ICD-9 Diagnosis Code 052.2

Postvaricella myelitis

Diagnosis Code 052.2

ICD-9: 052.2
Short Description: Postvaricella myelitis
Long Description: Postvaricella myelitis
This is the 2014 version of the ICD-9-CM diagnosis code 052.2

Code Classification
  • Infectious and parasitic diseases
    • Viral diseases accompanied by exanthem (050-059)
      • 052 Chickenpox

Information for Patients


Also called: Varicella

Chickenpox is an infection caused by the varicella-zoster virus. Most cases are in children under age 15, but older children and adults can get it. It spreads very easily from one person to another.

The classic symptom of chickenpox is an uncomfortable, itchy rash. The rash turns into fluid-filled blisters and eventually into scabs. It usually shows up on the face, chest, and back and then spreads to the rest of the body. Other symptoms include

  • Fever
  • Headache
  • Tiredness
  • Loss of appetite

Chickenpox is usually mild and lasts 5 to 10 days. Calamine lotions and oatmeal baths can help with itching. Acetaminophen can treat the fever. Do not use aspirin for chickenpox; that combination can cause Reye syndrome.

Chickenpox can sometimes cause serious problems. Adults, babies, teenagers, pregnant women, and those with weak immune systems tend to get sicker from it. They may need to take antiviral medicines.

Once you catch chickenpox, the virus usually stays in your body. You probably will not get chickenpox again, but the virus can cause shingles in adults. A chickenpox vaccine can help prevent most cases of chickenpox, or make it less severe if you do get it.

Centers for Disease Control and Prevention

  • Chickenpox
  • Chickenpox (varicella) vaccine -- what you need to know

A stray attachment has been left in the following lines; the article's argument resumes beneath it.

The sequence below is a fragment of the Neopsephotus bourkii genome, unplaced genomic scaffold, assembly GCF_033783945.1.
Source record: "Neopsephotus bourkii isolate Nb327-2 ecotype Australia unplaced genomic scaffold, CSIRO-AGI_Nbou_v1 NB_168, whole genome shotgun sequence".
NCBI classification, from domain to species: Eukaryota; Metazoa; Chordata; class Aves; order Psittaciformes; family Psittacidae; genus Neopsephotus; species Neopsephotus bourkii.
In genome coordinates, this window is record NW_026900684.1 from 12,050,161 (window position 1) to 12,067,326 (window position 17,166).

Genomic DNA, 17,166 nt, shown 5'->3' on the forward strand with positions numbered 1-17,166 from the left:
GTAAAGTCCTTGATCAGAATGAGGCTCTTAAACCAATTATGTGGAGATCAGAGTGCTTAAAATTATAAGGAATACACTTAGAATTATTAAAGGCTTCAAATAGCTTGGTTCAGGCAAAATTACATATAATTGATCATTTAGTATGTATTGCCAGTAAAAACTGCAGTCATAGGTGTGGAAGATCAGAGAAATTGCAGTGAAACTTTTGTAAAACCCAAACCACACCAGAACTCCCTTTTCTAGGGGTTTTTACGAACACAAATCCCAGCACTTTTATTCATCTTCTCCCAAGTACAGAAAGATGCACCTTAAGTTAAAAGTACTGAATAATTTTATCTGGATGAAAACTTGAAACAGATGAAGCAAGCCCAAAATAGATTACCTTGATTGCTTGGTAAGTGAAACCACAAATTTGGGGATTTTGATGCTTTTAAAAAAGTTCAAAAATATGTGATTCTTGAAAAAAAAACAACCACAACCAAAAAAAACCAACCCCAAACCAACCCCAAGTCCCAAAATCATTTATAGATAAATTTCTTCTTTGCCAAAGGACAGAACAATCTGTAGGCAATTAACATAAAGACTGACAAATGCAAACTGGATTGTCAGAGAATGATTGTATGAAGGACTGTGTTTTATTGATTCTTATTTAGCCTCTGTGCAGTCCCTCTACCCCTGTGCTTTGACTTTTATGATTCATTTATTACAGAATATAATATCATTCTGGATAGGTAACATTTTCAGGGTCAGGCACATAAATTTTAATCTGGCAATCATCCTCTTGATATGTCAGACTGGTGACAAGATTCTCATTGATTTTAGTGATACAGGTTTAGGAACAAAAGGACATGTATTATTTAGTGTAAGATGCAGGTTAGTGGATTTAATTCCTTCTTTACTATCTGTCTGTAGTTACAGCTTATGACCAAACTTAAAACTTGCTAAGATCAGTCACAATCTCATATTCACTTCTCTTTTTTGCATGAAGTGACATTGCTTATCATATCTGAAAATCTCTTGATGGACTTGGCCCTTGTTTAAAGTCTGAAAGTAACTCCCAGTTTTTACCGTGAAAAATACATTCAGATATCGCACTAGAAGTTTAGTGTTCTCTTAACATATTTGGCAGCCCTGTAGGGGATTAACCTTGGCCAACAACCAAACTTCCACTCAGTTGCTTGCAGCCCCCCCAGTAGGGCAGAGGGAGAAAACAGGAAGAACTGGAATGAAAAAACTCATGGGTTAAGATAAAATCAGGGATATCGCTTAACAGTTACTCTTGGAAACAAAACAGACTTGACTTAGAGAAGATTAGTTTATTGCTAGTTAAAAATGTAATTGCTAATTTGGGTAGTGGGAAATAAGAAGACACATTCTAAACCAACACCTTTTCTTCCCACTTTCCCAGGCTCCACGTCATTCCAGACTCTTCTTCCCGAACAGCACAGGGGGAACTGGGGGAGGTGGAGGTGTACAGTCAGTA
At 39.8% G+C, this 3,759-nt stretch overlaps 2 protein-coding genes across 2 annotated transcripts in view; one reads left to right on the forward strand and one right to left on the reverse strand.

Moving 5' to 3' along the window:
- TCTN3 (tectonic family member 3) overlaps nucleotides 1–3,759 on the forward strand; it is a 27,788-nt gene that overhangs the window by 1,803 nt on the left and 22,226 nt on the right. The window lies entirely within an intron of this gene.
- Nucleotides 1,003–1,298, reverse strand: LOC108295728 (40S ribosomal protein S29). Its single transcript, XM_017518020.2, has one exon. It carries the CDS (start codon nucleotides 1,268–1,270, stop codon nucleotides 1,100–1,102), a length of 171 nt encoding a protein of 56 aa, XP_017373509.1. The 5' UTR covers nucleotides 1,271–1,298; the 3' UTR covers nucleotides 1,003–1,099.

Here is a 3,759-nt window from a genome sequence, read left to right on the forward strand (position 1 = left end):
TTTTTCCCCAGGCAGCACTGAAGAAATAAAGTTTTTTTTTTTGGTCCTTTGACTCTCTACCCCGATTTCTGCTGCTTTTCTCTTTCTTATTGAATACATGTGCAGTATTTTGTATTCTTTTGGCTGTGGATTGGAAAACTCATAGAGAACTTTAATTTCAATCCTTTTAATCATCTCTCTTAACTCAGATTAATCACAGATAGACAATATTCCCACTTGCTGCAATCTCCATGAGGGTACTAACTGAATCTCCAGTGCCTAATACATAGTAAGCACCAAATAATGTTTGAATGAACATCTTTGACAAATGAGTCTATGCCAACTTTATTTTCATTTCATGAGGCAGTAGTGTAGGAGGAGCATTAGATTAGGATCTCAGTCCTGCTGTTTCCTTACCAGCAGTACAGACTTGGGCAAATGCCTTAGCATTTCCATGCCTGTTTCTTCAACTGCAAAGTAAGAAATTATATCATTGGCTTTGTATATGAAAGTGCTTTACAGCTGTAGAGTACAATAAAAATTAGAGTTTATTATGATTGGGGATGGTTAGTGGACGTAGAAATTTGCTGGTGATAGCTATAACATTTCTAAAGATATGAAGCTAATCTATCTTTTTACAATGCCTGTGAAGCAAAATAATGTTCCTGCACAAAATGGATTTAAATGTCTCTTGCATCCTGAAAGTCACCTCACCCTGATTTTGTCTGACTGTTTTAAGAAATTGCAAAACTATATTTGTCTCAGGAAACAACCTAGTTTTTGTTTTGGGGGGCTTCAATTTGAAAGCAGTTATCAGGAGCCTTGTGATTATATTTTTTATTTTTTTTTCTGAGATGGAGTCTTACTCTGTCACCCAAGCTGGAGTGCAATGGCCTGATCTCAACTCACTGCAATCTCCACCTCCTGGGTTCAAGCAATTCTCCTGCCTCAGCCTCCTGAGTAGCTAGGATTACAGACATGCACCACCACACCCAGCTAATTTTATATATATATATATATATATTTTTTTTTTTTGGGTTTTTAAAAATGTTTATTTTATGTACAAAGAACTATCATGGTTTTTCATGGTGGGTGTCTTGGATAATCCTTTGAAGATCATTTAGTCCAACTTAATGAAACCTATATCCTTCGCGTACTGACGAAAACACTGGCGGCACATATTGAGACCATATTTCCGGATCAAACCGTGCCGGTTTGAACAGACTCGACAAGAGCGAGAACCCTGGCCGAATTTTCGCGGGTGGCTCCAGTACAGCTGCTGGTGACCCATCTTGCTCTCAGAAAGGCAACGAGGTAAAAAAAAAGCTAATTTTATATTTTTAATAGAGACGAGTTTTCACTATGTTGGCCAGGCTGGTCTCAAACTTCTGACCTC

• Chickenpox Vaccine: What You Need to Know (Centers for Disease Control and Prevention)
  • MMRV (measles, mumps, rubella, and varicella) vaccine -- what you need to know

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Spinal Cord Diseases

Your spinal cord is a bundle of nerves that runs down the middle of your back. It carries signals back and forth between your body and your brain. It is protected by your vertebrae, which are the bone disks that make up your spine. If you have an accident that damages the vertebrae or other parts of the spine, this can also injure the spinal cord. Other spinal cord problems include

  • Tumors
  • Infections such as meningitis and polio
  • Inflammatory diseases
  • Autoimmune diseases
  • Degenerative diseases such as amyotrophic lateral sclerosis and spinal muscular atrophy

Symptoms vary but might include pain, numbness, loss of sensation and muscle weakness. These symptoms can occur around the spinal cord, and also in other areas such as your arms and legs. Treatments often include medicines and surgery.

  • Epidural abscess
  • Spinal cord abscess
  • Spinal tumor
  • Subacute combined degeneration
  • Syphilitic myelopathy

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